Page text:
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Abstract

The study of affect in the workplace began and peaked in the 1930s, with the decades that followed up to the 1990s not being particularly fertile. Whereas job satisfaction generally continues to be loosely but not carefully thought of and measured as an affective state, critical work in the 1990s has raised serious questions about the affective status of job satisfaction in terms of its causes as well as its definition and measurement. Recent research has focused on the production of moods and emotions at work, with an emphasis, at least conceptually, on stressful events, leaders, work groups, physical settings, and rewards/punishment. Other recent research has addressed the consequences of workers' feelings, in particular, a variety of performance outcomes (e.g., helping behaviors and creativity). Even though recent interest in affect in the workplace has been intense, many theoretical and methodological opportunities and challenges remain.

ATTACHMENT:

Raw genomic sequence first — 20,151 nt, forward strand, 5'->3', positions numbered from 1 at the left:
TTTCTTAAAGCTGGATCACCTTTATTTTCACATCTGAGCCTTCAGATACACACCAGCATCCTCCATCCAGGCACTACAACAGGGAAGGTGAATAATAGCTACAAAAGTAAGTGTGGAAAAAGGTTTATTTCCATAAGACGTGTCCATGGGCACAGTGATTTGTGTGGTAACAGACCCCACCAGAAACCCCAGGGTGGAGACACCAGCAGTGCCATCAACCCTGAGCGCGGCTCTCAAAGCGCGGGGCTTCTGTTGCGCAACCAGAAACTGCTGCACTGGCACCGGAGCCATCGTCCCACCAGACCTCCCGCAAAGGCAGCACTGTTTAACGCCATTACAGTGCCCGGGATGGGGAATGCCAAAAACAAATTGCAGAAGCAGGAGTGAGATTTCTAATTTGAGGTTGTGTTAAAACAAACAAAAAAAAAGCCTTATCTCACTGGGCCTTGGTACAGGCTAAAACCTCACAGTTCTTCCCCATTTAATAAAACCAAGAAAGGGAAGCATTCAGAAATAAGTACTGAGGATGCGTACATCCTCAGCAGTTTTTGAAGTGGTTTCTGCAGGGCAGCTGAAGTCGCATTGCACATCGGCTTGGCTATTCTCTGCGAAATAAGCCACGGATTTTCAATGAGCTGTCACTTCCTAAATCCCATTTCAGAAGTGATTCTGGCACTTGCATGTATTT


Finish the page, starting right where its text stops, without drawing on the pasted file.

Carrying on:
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/content/journals/10.1146/annurev.psych.53.100901.135156
2002-02-01
2024-05-27
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/content/journals/10.1146/annurev.psych.53.100901.135156
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  • Article Type: Review Article
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